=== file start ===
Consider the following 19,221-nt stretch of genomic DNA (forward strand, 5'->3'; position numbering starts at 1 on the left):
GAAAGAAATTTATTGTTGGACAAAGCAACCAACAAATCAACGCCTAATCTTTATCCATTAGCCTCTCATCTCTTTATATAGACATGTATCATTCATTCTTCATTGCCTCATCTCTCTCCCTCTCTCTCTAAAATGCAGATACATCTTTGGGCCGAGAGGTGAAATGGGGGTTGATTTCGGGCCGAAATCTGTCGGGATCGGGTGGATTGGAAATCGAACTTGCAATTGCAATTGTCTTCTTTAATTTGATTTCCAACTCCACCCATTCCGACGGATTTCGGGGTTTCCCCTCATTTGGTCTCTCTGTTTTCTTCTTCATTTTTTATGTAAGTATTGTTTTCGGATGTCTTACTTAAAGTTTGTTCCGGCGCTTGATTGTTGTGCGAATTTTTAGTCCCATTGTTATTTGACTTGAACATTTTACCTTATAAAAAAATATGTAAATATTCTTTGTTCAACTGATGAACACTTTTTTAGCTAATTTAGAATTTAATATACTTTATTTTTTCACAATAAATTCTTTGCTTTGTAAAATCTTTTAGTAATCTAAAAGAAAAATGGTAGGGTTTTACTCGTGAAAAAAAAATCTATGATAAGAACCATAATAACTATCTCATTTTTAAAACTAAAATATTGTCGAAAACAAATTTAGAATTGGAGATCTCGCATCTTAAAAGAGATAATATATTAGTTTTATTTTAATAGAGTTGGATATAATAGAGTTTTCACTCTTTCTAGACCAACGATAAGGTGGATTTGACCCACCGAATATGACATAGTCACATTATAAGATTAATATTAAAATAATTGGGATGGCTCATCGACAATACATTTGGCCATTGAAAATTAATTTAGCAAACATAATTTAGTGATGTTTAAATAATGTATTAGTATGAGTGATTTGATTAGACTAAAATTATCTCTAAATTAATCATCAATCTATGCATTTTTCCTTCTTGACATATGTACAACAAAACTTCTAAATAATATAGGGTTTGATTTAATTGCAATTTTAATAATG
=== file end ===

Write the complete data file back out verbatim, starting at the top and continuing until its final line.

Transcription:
Consider the following 19,221-nt stretch of genomic DNA (forward strand, 5'->3'; position numbering starts at 1 on the left):
GAAAGAAATTTATTGTTGGACAAAGCAACCAACAAATCAACGCCTAATCTTTATCCATTAGCCTCTCATCTCTTTATATAGACATGTATCATTCATTCTTCATTGCCTCATCTCTCTCCCTCTCTCTCTAAAATGCAGATACATCTTTGGGCCGAGAGGTGAAATGGGGGTTGATTTCGGGCCGAAATCTGTCGGGATCGGGTGGATTGGAAATCGAACTTGCAATTGCAATTGTCTTCTTTAATTTGATTTCCAACTCCACCCATTCCGACGGATTTCGGGGTTTCCCCTCATTTGGTCTCTCTGTTTTCTTCTTCATTTTTTATGTAAGTATTGTTTTCGGATGTCTTACTTAAAGTTTGTTCCGGCGCTTGATTGTTGTGCGAATTTTTAGTCCCATTGTTATTTGACTTGAACATTTTACCTTATAAAAAAATATGTAAATATTCTTTGTTCAACTGATGAACACTTTTTTAGCTAATTTAGAATTTAATATACTTTATTTTTTCACAATAAATTCTTTGCTTTGTAAAATCTTTTAGTAATCTAAAAGAAAAATGGTAGGGTTTTACTCGTGAAAAAAAAATCTATGATAAGAACCATAATAACTATCTCATTTTTAAAACTAAAATATTGTCGAAAACAAATTTAGAATTGGAGATCTCGCATCTTAAAAGAGATAATATATTAGTTTTATTTTAATAGAGTTGGATATAATAGAGTTTTCACTCTTTCTAGACCAACGATAAGGTGGATTTGACCCACCGAATATGACATAGTCACATTATAAGATTAATATTAAAATAATTGGGATGGCTCATCGACAATACATTTGGCCATTGAAAATTAATTTAGCAAACATAATTTAGTGATGTTTAAATAATGTATTAGTATGAGTGATTTGATTAGACTAAAATTATCTCTAAATTAATCATCAATCTATGCATTTTTCCTTCTTGACATATGTACAACAAAACTTCTAAATAATATAGGGTTTGATTTAATTGCAATTTTAATAATG